Hi Donn, thanks for taking the time to interview with us.
Like many musicians, I consider myself to be a lifelong student of jazz improvisation. Every goal I reach leads me to brand new challenges; most of us could spend a lifetime just on sheer technical mastery of our instrument, let alone the pursuit of a truly original, authentic improvisational voice. That said, I feel lucky to live in such an information-rich an age, with such a wealth of practice tools and educational resources so easily available.
A perfect example would be obtaining a copy of The Real Book, which used to be a bit of a fly-by-night affair due to copyright restrictions, has been made easy these days: this ubiquitous collection of “standards” and other very commonly played jazz tunes is now published legally by Hal Leonard. Their edition contains almost all of the songs contained in the original bootleg volumes, and has the advantage of being far more accurate and legible than its predecessor. As it happens, this music school and jam-session staple is on sale at Sheet Music Plus for a few more days (along with lots of other useful fakebooks), so there’s no need to sneak around any longer!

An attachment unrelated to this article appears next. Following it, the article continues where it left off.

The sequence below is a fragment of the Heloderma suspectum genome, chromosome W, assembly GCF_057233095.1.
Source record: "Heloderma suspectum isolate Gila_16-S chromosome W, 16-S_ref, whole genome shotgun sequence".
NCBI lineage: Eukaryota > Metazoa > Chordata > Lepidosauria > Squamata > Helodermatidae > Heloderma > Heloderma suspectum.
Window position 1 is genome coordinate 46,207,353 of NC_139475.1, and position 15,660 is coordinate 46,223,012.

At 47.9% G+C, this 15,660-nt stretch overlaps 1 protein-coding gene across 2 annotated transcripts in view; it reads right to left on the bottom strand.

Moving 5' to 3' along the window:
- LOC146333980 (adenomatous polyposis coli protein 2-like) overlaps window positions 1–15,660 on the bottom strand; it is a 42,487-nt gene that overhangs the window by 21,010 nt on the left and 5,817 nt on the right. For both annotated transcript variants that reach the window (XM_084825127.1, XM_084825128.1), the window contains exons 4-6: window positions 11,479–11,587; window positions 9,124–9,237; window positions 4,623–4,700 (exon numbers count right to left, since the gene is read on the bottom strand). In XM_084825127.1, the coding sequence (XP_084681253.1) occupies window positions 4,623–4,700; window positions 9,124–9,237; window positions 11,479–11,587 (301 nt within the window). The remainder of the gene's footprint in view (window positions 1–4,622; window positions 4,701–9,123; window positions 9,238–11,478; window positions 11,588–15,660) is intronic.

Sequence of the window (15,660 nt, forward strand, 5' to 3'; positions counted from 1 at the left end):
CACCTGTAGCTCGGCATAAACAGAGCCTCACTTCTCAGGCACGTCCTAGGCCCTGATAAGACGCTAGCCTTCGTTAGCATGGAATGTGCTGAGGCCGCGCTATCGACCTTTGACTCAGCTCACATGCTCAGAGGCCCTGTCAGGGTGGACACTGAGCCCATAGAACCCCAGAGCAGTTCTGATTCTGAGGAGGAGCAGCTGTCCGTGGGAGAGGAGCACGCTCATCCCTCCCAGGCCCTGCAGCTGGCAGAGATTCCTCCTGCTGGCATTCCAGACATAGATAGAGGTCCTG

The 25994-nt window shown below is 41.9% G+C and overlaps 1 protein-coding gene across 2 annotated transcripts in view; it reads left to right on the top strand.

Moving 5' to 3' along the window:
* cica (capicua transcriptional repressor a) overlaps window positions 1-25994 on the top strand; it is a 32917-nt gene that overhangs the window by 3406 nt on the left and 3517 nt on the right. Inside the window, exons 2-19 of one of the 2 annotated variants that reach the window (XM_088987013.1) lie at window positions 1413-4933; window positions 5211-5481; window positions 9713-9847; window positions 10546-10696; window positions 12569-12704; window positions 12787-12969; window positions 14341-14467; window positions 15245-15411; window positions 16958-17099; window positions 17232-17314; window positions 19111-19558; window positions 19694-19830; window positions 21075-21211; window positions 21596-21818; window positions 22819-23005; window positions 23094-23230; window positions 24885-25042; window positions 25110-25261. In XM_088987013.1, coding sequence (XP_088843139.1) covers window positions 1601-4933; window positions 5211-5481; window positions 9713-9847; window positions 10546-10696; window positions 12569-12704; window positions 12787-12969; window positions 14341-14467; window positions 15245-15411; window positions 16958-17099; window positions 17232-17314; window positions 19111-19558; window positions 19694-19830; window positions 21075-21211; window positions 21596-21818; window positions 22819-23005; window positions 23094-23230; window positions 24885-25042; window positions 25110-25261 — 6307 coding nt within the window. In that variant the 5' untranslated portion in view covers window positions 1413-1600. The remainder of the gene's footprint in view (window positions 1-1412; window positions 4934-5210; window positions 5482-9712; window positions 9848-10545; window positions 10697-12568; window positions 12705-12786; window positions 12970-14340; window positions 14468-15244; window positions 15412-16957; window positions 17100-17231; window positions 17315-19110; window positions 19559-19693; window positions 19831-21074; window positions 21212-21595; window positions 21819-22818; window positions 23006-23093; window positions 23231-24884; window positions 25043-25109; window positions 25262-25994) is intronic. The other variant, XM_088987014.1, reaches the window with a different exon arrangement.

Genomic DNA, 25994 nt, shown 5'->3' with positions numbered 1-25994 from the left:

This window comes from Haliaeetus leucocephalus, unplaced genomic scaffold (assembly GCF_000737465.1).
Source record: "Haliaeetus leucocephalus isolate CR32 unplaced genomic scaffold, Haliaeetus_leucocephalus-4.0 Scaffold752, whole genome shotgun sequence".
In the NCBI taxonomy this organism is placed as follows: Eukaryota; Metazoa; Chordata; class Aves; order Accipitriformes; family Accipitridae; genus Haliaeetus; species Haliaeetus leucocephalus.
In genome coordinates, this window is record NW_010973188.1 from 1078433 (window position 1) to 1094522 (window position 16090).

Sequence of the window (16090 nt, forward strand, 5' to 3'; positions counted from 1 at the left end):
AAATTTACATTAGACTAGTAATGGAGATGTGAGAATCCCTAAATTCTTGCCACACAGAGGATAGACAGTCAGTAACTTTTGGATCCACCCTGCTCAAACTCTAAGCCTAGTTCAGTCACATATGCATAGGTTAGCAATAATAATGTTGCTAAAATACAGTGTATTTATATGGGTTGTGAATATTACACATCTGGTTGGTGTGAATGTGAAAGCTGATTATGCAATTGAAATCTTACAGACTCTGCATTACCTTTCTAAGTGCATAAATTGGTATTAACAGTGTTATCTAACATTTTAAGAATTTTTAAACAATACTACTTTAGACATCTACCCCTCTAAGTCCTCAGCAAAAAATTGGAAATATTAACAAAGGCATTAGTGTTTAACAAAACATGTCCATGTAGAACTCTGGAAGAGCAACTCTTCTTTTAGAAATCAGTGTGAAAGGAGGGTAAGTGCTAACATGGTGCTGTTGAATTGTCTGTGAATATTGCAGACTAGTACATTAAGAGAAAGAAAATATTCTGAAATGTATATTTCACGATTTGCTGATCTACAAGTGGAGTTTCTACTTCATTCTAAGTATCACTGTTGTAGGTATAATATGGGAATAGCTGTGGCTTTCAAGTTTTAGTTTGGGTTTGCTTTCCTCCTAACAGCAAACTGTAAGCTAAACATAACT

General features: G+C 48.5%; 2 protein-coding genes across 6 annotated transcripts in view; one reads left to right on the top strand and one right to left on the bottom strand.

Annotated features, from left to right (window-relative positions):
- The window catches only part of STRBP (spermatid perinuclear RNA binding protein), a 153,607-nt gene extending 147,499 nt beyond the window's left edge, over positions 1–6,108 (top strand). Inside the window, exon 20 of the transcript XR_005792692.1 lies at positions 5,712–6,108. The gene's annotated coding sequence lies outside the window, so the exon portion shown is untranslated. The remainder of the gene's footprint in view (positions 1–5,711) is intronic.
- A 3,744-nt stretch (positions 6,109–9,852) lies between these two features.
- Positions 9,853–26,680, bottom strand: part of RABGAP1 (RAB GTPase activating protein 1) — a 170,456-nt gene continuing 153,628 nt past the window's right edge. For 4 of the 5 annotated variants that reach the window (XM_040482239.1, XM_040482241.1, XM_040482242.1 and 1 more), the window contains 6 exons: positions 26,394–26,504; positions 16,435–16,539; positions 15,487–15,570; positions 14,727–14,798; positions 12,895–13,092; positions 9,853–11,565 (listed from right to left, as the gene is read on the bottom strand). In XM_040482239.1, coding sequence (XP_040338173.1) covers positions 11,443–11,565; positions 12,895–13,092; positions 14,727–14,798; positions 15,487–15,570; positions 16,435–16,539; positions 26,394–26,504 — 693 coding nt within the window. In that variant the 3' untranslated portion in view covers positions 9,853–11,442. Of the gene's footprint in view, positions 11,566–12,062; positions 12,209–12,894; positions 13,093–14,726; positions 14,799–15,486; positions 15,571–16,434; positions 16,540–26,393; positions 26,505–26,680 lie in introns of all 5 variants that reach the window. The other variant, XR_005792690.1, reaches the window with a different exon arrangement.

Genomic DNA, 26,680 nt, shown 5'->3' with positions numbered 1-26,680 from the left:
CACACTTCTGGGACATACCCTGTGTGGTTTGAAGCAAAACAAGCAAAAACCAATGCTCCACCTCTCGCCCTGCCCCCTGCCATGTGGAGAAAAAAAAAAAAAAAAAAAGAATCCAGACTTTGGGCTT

Woodwind “doubling,” or performing on multiple members of the single reed, flute or double reed family, is a fairly common practice. From an arranger’s standpoint, utilizing players who can double on multiple woodwinds vastly expands the available stylistic and timbral palette available, especially when there can only be a finite number of players in an ensemble. It may seem a bit unfair, but doubling is even expected in certain musical subcultures. For example, a member of the sax section in a jazz big band is often expected to pick up a clarinet or flute for portions of a number. In some cases they may be asked to cover a whole song on the alternate instrument. When a woodwind specialist works in a musical theater pit orchestra situation, their music will sometimes call for the use of not only clarinets, flutes and saxes but oboe, english horn or bassoon as well. If an artist is already skilled at one woodwind, it is often the case that more “Tips for Woodwind Doublers”…